Use this URL to cite or link to this record in EThOS: http://ethos.bl.uk/OrderDetails.do?uin=uk.bl.ethos.631777
Title: The development of a HIV vector system to explore drug susceptibility and fitness of clinical isolates
Author: Kohli, A.
Awarding Body: University College London (University of London)
Current Institution: University College London (University of London)
Date of Award: 2008
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Abstract:
Following the identification of a highly resistant protease containing a novel insertion (35QN), together with a series of additional gag mutations. We wished to explore the gag-protease interrelationships, and associated replication capacity deficit/compensation. A replication competent NL4-3 based HIV-1 vector system was developed allowing ligation of full length gag with or without protease derived from patient plasma virus. Drug susceptibility assays were undertaken using the MTT assay, and replication capacity assessed by a GHOST indicator cell line. Recombinant viruses containing the protease alone or protease with full length gag demonstrated reduced susceptibility to Pis. The recombinants containing the gag from the patient isolated virus were shown to have a much reduced replication capacity compared to wild-type, even when cloned with the cognate protease. However, the virus containing the patient virus derived gag and protease, demonstrated a 2-fold increase in resistance to some of the Pis tested. The production of high titred stocks was shown to require multiple reversions in gag. This occurred in both viruses containing this region derived from the original patient virus. The reversion pattern was shown to be dependant on whether or not the recombinant contained the highly resistant protease. The lack of reversions from the input genotype in the protease only virus isolate, suggest that this virus is not growth impaired, which was also confirmed by a growth comparison study. The interaction of protease with the gag demonstrates a co-dependence regarding the evolution under drug selection pressure. The removal of the pressure causes reversion of some, but not all of the gag mutations. The lack of reversion in the protease gene suggests that the virus mutates gag to accommodate the protease. The reversion pattern in gag was particularly evident in the p2 protein and or the p2/p7 cleavage site.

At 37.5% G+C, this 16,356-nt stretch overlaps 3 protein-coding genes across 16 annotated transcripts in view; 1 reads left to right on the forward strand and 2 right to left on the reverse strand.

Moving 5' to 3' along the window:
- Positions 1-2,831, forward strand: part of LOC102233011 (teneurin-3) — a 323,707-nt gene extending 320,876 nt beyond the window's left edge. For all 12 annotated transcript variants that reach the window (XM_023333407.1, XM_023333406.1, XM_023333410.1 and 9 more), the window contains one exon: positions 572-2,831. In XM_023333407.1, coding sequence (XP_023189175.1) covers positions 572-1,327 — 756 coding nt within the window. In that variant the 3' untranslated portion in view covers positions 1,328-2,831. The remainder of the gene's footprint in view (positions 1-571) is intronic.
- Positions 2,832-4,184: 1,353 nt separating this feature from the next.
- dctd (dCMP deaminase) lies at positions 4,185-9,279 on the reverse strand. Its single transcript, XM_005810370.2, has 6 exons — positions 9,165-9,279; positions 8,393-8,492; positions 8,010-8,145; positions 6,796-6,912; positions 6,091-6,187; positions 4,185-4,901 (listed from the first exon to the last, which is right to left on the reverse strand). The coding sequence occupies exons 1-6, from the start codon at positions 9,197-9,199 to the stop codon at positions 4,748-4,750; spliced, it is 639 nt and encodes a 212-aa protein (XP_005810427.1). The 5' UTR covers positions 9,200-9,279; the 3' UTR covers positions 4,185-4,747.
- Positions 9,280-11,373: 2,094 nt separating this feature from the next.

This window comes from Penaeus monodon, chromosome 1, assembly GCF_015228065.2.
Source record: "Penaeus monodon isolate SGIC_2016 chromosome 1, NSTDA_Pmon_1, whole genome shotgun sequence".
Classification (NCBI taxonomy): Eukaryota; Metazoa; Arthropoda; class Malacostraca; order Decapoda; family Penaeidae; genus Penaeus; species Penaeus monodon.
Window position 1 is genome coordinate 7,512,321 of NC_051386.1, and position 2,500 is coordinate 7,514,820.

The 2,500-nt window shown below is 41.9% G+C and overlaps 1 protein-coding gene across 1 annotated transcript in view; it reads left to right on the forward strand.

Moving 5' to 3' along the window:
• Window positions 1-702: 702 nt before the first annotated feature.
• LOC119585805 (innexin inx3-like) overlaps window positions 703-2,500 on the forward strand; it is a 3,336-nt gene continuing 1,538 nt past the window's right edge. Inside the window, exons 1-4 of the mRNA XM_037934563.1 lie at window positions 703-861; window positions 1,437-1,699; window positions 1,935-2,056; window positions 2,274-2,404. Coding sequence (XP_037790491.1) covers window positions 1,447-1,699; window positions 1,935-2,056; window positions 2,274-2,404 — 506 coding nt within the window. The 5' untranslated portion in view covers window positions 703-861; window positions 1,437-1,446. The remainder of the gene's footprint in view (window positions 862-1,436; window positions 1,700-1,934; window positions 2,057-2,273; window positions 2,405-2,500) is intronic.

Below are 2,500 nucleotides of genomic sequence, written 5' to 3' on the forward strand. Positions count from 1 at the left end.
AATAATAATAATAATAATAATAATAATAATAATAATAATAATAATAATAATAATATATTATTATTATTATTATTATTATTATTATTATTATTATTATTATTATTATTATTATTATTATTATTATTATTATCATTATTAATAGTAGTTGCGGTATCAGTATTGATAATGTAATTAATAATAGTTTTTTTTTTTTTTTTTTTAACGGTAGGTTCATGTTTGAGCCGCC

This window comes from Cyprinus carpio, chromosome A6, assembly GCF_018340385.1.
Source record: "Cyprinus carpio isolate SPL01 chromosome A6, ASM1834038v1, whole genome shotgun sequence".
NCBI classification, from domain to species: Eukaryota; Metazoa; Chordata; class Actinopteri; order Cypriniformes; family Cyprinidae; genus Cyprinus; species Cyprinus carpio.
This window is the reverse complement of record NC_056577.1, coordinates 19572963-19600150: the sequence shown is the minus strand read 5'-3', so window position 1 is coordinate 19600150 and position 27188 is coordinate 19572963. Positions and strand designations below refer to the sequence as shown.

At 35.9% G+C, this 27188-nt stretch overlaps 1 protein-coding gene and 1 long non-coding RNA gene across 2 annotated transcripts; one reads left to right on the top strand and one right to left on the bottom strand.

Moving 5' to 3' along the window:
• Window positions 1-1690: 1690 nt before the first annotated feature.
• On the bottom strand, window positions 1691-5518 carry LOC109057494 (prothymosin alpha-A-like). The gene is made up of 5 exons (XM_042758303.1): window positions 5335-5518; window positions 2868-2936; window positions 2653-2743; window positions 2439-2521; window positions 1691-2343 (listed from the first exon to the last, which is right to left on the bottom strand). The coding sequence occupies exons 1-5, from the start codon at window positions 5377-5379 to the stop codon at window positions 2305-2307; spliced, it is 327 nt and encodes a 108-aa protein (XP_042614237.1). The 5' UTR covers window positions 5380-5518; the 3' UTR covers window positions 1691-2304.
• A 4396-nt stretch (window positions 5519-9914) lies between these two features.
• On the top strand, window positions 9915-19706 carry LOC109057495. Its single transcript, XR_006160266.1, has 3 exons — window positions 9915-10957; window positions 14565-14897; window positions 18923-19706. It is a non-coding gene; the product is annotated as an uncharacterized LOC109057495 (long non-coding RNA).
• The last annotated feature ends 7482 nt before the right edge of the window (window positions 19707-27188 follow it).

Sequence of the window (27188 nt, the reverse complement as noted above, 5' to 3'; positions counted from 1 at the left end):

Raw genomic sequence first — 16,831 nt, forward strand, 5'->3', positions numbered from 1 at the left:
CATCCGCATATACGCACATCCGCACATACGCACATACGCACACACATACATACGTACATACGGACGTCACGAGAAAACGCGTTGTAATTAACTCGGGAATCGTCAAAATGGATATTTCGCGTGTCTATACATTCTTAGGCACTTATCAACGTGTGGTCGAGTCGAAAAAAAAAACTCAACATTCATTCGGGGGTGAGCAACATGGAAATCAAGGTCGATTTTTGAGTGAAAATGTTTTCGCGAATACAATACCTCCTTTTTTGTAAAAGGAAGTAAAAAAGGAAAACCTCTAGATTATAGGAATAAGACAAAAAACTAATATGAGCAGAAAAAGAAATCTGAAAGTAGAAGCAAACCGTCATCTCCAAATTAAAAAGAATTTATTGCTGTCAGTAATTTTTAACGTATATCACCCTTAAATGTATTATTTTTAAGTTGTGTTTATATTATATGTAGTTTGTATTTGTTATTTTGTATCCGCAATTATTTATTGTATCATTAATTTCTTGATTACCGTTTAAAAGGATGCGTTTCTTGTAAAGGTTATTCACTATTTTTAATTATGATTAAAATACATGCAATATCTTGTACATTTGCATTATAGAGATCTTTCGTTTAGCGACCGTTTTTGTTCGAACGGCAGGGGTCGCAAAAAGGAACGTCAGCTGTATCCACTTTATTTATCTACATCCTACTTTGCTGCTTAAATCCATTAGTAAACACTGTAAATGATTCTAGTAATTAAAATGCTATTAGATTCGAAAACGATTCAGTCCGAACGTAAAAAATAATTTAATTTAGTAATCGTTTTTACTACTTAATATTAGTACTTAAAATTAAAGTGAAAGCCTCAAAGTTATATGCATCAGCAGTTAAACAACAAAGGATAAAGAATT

Supervisor: Not available Sponsor: Not available
Qualification Name: Thesis (Ph.D.) Qualification Level: Doctoral
EThOS ID: uk.bl.ethos.631777  DOI: Not available
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